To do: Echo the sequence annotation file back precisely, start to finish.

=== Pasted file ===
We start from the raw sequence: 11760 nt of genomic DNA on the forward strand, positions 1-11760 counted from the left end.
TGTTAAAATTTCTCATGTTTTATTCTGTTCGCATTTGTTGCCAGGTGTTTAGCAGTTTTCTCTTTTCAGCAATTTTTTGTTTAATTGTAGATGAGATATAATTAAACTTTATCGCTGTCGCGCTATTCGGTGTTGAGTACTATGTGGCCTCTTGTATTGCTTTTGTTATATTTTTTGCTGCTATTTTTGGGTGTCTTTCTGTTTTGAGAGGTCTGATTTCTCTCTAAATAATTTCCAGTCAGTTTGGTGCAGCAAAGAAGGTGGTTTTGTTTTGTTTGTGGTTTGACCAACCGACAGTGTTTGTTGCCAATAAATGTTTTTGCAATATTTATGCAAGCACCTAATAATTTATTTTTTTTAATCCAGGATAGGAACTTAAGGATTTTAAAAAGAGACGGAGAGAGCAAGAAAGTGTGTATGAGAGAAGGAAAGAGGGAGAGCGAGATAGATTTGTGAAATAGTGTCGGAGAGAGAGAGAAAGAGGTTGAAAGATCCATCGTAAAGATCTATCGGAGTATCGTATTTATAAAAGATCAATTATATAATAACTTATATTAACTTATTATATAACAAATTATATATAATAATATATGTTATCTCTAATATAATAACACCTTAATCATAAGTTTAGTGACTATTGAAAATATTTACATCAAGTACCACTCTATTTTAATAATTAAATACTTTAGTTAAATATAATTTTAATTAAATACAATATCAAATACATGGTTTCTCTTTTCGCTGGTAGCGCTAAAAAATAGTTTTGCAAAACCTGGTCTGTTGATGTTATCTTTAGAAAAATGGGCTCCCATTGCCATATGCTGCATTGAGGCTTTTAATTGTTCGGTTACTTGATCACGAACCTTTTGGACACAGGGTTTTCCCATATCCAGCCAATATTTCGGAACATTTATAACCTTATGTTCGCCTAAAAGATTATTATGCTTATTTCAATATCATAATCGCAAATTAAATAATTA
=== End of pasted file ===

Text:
We start from the raw sequence: 11760 nt of genomic DNA on the forward strand, positions 1-11760 counted from the left end.
TGTTAAAATTTCTCATGTTTTATTCTGTTCGCATTTGTTGCCAGGTGTTTAGCAGTTTTCTCTTTTCAGCAATTTTTTGTTTAATTGTAGATGAGATATAATTAAACTTTATCGCTGTCGCGCTATTCGGTGTTGAGTACTATGTGGCCTCTTGTATTGCTTTTGTTATATTTTTTGCTGCTATTTTTGGGTGTCTTTCTGTTTTGAGAGGTCTGATTTCTCTCTAAATAATTTCCAGTCAGTTTGGTGCAGCAAAGAAGGTGGTTTTGTTTTGTTTGTGGTTTGACCAACCGACAGTGTTTGTTGCCAATAAATGTTTTTGCAATATTTATGCAAGCACCTAATAATTTATTTTTTTTAATCCAGGATAGGAACTTAAGGATTTTAAAAAGAGACGGAGAGAGCAAGAAAGTGTGTATGAGAGAAGGAAAGAGGGAGAGCGAGATAGATTTGTGAAATAGTGTCGGAGAGAGAGAGAAAGAGGTTGAAAGATCCATCGTAAAGATCTATCGGAGTATCGTATTTATAAAAGATCAATTATATAATAACTTATATTAACTTATTATATAACAAATTATATATAATAATATATGTTATCTCTAATATAATAACACCTTAATCATAAGTTTAGTGACTATTGAAAATATTTACATCAAGTACCACTCTATTTTAATAATTAAATACTTTAGTTAAATATAATTTTAATTAAATACAATATCAAATACATGGTTTCTCTTTTCGCTGGTAGCGCTAAAAAATAGTTTTGCAAAACCTGGTCTGTTGATGTTATCTTTAGAAAAATGGGCTCCCATTGCCATATGCTGCATTGAGGCTTTTAATTGTTCGGTTACTTGATCACGAACCTTTTGGACACAGGGTTTTCCCATATCCAGCCAATATTTCGGAACATTTATAACCTTATGTTCGCCTAAAAGATTATTATGCTTATTTCAATATCATAATCGCAAATTAAATAATTA